Arbitration Agreement


Arbitration is a form of alternative dispute resolution mechanism, which allows the parties in dispute to refer their present or future disputes to a neutral third party, who is known as the arbitrator, instead of running from pillar to post seeking justice. Arbitration is governed by the arbitration and conciliation act of 1996. The decision of the third party is binding on the parties to disputes.

It saves the parties from undergoing the hassle of waiting for years together for their cases to be heard and finalised in courts. Arbitration is a quasi-judicial process, and the disputes between the parties are not referred to as normal courts but domestic tribunals. It also has the advantages of being cost-effective and reasonable, unlike traditional court procedures.


Section 7 of the arbitration and conciliation act of 1996 defines arbitration agreement as an agreement by the parties to refer to arbitration all or some disputes which have arisen or will arise on a future date between them concerning a defined legal relationship, whether contractual or not.

An arbitration agreement is made by any two parties entering into a contract by which any disputes arising between them with regards to the contract agreement is to be resolved, without going to the courts and with the help of an arbitrator. The agreement should mention who should select the arbitrator; regarding what kind of disputes the arbitrator should give the decision, the place of arbitration, etc.

The parties need to sign the arbitration agreement, and the decision shall be binding on the parties. If you are a party to any contract and if you wish to resolve any disputes with the help of arbitrator, without going to court, then you should make this agreement.

An arbitration agreement is like a contingent contract, meaning thereby that these agreements come into being or become enforceable contingent to the happening of a dispute between the parties. It is only enforceable in case there arises a dispute between the parties.


The arbitration agreement must be in writing. It may be in the form of an arbitration clause in a contract or a separate agreement. There is no particular form for an arbitration agreement, and the courts will look at the wording to determine whether the parties intended to enter into an arbitration agreement. The agreement need not use the words ‘arbitrator’ or ‘arbitral tribunal’ to be considered a valid arbitration agreement.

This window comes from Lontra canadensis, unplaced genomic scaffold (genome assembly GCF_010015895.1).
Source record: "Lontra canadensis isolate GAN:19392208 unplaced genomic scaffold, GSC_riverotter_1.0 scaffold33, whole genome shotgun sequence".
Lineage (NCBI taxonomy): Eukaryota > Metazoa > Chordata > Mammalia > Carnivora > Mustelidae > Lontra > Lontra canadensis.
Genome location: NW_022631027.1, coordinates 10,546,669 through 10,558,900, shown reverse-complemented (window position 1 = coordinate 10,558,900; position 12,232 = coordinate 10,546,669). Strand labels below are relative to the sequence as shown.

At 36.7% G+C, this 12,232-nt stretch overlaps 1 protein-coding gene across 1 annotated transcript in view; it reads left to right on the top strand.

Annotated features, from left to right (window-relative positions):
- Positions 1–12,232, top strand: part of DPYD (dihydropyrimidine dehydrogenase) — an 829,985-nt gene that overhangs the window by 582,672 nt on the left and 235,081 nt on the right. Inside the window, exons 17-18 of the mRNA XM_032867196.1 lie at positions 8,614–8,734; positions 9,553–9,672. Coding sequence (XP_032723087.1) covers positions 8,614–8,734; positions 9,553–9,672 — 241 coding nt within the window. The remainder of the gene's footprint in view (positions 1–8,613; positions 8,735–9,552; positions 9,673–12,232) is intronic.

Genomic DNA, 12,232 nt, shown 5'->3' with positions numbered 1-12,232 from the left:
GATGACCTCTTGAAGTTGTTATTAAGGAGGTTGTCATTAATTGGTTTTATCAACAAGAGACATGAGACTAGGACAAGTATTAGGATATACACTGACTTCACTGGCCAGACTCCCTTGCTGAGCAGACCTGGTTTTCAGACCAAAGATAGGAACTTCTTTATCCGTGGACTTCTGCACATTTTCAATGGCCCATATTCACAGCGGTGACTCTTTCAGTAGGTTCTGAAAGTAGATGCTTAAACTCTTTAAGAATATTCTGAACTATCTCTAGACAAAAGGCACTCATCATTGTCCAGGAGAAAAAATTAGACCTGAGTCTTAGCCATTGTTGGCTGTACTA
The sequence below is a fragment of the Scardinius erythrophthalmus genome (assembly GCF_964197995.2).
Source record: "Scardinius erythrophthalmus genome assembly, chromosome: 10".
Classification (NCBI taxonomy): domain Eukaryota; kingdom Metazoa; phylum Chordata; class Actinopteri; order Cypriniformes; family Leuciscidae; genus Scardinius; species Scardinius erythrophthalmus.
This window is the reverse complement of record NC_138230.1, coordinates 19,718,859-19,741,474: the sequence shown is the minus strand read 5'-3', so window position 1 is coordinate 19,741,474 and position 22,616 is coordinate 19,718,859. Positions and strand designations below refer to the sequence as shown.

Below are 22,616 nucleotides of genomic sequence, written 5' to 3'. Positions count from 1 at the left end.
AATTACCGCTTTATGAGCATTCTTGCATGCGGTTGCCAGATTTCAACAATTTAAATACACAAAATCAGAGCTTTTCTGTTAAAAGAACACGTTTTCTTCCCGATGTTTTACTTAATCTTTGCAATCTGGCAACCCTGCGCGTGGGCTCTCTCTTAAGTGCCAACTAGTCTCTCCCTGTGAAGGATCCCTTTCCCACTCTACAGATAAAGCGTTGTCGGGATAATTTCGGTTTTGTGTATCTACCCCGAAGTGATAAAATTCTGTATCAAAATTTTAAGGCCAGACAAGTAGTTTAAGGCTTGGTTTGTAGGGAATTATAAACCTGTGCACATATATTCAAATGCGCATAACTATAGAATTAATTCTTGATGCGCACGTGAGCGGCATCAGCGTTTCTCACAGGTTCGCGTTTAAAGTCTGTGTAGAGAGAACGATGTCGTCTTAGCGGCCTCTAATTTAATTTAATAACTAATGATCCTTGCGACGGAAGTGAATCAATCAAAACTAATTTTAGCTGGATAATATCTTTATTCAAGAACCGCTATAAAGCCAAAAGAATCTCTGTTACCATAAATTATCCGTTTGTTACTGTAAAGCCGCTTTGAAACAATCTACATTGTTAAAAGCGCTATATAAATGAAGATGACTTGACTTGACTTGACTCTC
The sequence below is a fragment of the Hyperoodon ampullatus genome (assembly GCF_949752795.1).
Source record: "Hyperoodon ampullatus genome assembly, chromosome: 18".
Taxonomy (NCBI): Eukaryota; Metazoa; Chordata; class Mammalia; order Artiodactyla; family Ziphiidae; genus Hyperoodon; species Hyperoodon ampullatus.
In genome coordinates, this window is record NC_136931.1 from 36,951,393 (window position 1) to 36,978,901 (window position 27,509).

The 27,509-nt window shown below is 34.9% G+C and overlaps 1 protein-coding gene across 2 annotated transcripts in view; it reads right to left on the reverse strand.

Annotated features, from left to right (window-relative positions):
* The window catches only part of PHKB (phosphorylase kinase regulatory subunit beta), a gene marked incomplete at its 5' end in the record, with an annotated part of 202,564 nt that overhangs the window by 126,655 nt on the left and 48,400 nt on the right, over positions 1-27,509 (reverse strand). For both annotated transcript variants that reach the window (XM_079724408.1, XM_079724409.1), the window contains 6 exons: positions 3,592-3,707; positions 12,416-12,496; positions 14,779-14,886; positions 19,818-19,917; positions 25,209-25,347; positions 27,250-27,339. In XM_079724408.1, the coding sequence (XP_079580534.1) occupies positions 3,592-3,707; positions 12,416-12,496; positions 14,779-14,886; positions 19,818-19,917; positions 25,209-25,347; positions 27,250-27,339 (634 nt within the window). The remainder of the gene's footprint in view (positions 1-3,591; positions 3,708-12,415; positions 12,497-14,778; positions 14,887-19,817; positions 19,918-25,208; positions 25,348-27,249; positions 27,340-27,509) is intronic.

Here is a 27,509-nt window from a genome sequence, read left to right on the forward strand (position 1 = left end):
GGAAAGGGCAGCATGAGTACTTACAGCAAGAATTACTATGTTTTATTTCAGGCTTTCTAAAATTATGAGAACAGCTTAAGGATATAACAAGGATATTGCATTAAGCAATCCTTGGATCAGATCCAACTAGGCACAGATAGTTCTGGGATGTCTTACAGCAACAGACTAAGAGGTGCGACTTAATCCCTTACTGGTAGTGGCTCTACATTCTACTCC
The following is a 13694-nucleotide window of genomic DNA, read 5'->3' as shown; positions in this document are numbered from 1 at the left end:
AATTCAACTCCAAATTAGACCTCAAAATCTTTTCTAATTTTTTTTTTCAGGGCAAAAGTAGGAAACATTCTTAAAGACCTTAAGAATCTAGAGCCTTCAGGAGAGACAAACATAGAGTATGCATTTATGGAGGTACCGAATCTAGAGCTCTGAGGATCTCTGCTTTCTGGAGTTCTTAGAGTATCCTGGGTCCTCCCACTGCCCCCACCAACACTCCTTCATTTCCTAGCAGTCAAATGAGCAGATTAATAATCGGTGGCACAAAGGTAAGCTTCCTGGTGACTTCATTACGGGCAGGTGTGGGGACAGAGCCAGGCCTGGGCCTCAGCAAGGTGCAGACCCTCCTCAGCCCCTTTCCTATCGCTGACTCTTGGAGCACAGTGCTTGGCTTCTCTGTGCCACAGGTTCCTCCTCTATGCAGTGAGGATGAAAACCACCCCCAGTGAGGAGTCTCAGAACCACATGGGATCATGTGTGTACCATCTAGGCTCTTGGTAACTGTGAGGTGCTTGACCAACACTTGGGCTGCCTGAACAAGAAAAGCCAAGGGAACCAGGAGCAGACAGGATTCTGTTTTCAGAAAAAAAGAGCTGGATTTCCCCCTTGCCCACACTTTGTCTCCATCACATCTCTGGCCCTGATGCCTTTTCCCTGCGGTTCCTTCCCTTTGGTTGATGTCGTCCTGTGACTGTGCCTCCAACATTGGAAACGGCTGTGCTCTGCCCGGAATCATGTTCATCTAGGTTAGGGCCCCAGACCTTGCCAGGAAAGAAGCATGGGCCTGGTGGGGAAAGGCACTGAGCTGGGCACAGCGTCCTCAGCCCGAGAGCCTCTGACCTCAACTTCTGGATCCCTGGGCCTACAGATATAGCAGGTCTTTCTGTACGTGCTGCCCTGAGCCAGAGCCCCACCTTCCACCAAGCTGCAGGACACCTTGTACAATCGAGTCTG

1. The seat of the arbitrator: This clause specifies the seat or place of arbitration. The seat of arbitration determines the procedural laws that govern the arbitration procedure. It need not be the same as the place of hearings. The seat of the arbitrator is considered to be a place where arbitrations are held even if the place of hearing differs. Place of hearings don’t by any means affect the chosen seat of the arbitrator.
  2. Procedure for appointing arbitrators: Section 11 of the arbitration and conciliation act talks about the appointment of arbitrators. It provides that a person of any nationality may be appointed as an arbitrator unless otherwise agreed by the parties. The parties are free to agree on a procedure for appointing the arbitrator(s). suppose the parties fail to reach an agreement, in arbitration with three arbitrators. In that case, each party shall appoint one arbitrator, and the two arbitrators shall after that appoint a third arbitrator, who shall be the presiding arbitrator. The appointment of parties maybe by the parties themselves, or by the designated authority or by the arbitral institution. In the place where the dispute involves an international commercial transaction, then the arbitrator to be appointed shall not be of the same nationality as the parties to the disputes.
  3. Language of arbitration: It is important to mention the language of arbitration in the agreement itself. Especially in a country like ours, where Hindi and English aren’t the only two languages spoken, it would get very difficult to decide and settle the disputes. Choosing the language of arbitration is also very close effective because it would save you from paying exorbitant fees to the translators.
  4. Number and qualifications of arbitrators: According to section 10 of the arbitration and conciliation act of 1996, parties can be determining the numbers of arbitrators, provided that a number is an odd number. Failing to determine the numbers of arbitrators, the arbitral tribunal shall consist of a sole arbitrator.
  5. Type of arbitration: Parties can be choosing between institutional or AD HOC arbitrations. If the parties chose the former, then they have to be bound by the rules of the arbitration institutions. All these institutions have their own set of arbitration rules, and these rules would apply to arbitral proceedings conducted by them. Whereas, in the case of Ad-hoc arbitrations, arbitrations are both agreed to and arranged by the parties themselves. No help is sought from the arbitral institutional in Ad- hoc arbitrations.
  6. Governing law: this is the law governs the main point of contention between the parties to disputes. It is even known as substantive law. The parties should mention the law they want to be governed by, failing, which may give way to disputes in the future.

Name and address of the arbitration institution: if the parties to the disputes are referring their disputes to an arbitration centre, then it is pertinent that they mention the name and address of the arbitration facility in clear and unambiguous words. Such inadvertent mistakes can lead to the nullification of the arbitration clause.